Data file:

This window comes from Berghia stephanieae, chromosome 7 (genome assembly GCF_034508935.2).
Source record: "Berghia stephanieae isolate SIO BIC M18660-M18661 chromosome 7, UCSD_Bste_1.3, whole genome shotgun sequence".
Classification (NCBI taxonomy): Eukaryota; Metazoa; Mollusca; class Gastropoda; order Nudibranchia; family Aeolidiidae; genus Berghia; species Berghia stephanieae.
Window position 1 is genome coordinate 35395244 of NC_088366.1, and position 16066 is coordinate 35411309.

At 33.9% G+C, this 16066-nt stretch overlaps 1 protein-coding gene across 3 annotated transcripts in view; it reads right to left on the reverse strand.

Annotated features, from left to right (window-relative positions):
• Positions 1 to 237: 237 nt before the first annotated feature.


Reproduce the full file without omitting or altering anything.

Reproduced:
This window comes from Berghia stephanieae, chromosome 7 (genome assembly GCF_034508935.2).
Source record: "Berghia stephanieae isolate SIO BIC M18660-M18661 chromosome 7, UCSD_Bste_1.3, whole genome shotgun sequence".
Classification (NCBI taxonomy): Eukaryota; Metazoa; Mollusca; class Gastropoda; order Nudibranchia; family Aeolidiidae; genus Berghia; species Berghia stephanieae.
Window position 1 is genome coordinate 35395244 of NC_088366.1, and position 16066 is coordinate 35411309.

At 33.9% G+C, this 16066-nt stretch overlaps 1 protein-coding gene across 3 annotated transcripts in view; it reads right to left on the reverse strand.

Annotated features, from left to right (window-relative positions):
• Positions 1 to 237: 237 nt before the first annotated feature.